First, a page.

Thursday, October 29, 2009


The old cliche is true. In baseball, momentum is the next day's starting pitcher.

And for the Phillies coming off last night's gem by Cliff "I now own Philadelphia's heart" Lee, momentum for the Fightin's takes the mound in the form of 37-year old Pedro Martinez.

There's never been a more dramatic figure in baseball. Before he arrived in Philadelphia in July of this season, I admit that I was not a fan. I respected his stuff and granted that he deserves a Hall of Fame induction when his career finally closes, but I'd never understood all of the drama Pedro creates.

There's just something about this guy. Partly, it's his high jinks when not on the mound. Before he joined the local nine, I was swayed by all of the ESPN footage of Pedro being a bit of a goofball in the dugout and before games. Only now do I appreciate that all of that is on his non-throwing days.

When Pedro's on the mound, he's all business; and he knows that business very well.

Which is another aspect of his game that I've only now fully appreciated.

This man used to have some of the nastiest stuff in sports. He could get away with a mistake because his fastball was just too fast, and his curveball just too deadly for hitters to resist.

Now that the fastball has lost a few mph, and the curve and the change-up aren't what they used to be, you can really see just how intelligent a pitcher he is (and probably always has been). Pedro knows how to beat batters with his mind.

That's what he'll have to rely on tonight against an incredibly powerful Yankees line-up, and that's also what makes Charlie Manuel's decision to start Pedro perfect.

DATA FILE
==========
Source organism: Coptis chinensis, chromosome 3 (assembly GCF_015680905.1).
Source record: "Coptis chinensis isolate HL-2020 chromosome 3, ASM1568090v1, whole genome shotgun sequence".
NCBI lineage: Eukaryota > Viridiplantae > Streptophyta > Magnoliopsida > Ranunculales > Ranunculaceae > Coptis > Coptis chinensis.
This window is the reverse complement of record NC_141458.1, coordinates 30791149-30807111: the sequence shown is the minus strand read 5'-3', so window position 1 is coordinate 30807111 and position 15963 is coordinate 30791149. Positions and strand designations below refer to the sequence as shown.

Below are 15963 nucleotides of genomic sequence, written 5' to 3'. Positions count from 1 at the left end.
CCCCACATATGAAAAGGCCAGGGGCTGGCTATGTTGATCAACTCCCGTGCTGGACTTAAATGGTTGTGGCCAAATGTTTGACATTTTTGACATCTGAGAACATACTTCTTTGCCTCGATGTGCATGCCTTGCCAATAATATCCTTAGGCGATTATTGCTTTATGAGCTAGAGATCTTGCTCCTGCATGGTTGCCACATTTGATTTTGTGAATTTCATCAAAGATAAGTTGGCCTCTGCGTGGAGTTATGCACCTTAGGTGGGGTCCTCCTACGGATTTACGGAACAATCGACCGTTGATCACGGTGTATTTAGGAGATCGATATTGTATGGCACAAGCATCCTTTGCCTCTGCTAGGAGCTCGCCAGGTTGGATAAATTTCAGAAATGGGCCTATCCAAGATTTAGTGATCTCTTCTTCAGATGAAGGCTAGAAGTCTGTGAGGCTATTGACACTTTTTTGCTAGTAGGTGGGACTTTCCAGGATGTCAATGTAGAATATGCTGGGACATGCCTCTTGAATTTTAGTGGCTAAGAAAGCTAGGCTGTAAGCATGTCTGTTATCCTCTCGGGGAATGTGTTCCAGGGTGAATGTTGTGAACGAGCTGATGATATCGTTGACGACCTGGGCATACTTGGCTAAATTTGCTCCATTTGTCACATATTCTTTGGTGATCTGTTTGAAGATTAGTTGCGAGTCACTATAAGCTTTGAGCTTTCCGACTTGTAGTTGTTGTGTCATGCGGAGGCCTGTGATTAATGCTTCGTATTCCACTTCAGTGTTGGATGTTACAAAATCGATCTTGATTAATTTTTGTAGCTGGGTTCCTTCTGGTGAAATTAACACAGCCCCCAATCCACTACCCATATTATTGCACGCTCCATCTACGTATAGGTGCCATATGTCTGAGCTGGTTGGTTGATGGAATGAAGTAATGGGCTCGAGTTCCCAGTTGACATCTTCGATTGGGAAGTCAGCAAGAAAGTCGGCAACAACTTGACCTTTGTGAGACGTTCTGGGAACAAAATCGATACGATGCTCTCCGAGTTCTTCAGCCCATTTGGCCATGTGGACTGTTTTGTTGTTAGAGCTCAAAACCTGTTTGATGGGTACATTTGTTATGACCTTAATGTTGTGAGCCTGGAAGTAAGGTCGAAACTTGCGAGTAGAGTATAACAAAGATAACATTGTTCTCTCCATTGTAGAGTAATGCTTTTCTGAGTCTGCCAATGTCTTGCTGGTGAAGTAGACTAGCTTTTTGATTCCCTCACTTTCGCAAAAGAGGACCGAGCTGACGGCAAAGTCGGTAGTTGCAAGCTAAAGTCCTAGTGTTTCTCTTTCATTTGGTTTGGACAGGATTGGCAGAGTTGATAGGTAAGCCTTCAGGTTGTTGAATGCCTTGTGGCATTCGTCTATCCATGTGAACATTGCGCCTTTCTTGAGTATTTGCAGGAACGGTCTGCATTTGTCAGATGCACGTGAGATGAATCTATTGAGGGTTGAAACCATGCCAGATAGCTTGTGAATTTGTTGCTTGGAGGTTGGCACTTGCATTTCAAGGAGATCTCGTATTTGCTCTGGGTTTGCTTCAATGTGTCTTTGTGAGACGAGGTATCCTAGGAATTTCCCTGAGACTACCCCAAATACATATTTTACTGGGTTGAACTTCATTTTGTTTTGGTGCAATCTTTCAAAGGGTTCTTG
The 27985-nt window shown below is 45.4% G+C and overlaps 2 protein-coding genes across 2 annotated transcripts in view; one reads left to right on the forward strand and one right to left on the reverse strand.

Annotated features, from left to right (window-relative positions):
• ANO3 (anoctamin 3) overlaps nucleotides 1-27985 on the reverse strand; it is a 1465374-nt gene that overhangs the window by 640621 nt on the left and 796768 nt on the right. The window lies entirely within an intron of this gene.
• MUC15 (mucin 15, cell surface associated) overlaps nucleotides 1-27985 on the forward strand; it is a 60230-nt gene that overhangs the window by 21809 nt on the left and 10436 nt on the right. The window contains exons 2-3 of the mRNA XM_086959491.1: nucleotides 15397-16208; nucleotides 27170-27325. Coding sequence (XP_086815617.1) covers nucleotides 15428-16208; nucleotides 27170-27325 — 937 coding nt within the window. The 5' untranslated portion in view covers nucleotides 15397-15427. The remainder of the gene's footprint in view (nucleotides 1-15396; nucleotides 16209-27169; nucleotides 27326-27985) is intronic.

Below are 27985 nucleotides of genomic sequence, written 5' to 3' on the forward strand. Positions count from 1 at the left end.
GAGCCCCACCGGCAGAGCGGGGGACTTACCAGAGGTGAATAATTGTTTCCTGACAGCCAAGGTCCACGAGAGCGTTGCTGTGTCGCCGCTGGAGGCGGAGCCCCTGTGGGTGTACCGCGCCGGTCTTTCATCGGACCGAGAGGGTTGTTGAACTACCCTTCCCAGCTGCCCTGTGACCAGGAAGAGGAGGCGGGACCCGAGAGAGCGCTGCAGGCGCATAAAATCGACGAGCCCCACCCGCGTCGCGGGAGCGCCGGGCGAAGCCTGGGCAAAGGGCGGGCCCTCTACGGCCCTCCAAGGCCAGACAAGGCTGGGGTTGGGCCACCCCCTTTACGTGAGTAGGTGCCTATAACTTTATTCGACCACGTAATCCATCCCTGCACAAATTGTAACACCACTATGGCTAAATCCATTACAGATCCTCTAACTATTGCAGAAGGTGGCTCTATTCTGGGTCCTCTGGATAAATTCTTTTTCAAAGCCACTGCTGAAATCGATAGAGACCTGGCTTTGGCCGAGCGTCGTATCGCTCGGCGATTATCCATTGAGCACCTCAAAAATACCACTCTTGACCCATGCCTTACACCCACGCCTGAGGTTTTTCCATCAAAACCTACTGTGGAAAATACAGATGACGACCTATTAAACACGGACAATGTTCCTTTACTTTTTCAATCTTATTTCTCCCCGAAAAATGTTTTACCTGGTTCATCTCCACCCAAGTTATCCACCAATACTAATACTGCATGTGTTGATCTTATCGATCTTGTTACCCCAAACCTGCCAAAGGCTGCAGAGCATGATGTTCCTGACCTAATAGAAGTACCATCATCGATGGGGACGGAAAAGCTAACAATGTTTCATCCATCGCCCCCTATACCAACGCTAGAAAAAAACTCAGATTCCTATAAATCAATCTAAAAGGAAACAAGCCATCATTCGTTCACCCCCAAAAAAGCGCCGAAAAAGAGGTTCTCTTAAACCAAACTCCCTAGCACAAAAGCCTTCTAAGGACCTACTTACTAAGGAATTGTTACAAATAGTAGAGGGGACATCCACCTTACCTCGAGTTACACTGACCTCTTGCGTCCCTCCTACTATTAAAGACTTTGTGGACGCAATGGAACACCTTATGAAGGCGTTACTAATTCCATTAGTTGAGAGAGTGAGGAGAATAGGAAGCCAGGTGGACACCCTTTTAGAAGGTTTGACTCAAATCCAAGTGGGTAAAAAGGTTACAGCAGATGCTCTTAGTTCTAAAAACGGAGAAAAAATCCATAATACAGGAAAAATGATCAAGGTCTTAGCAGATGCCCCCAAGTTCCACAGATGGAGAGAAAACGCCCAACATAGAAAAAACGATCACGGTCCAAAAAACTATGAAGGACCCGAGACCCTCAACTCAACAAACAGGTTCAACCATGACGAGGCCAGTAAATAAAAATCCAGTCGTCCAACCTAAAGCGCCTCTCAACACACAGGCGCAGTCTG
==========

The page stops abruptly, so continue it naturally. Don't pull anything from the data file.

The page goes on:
After the obvious decision to start Cliff Lee in Game 1, it was a real conundrum of what to do in Game 2. This year (including this postseason) Cole Hamels hasn't been the same guy who won the World Series MVP last year, but he did in fact win that MVP award.

So, shouldn't he, a pitcher in his prime, be the number two starter in the World Series?

Pedro pitched a brilliant game against the Dodgers in the NLCS, but that was the first time he'd gone deep into a game since the middle of September, and it was in 80-degree, sunny Southern California. Tonight, Pedro will be pitching in weather predicted to be in the mid-50s (and dropping).

And that's where his mental advantage comes into play.

Cole Hamels has had several difficulties this year, but the most glaring one in the postseason has been his inability to brush off mistakes (either his or those of the fielders behind him). Instead, he seems to dwell on those errors, and tries to do too much to compensate for them. That leads to another mistake, which then snowballs.

Tonight, with an opposing pitcher (AJ Burnett) known equally well for dominating lineups and having severe meltdowns on the mound (having led the majors in wild pitches this season), the Phillies need a rock on the mound.

Let the Phillies line-up get into Burnett's head and they'll be just fine.

Let this New York crowd get into your own head, and there will be trouble.

So, if Pedro Martinez could avoid a complete meltdown while pitching for the Boston Red Sox with 50,000 fans in old Yankee stadium chanting "Who's your daddy?" in 2004, then I think tonight's crowd and, more importantly, tonight's Yankees' line-up is unlikely to faze him.

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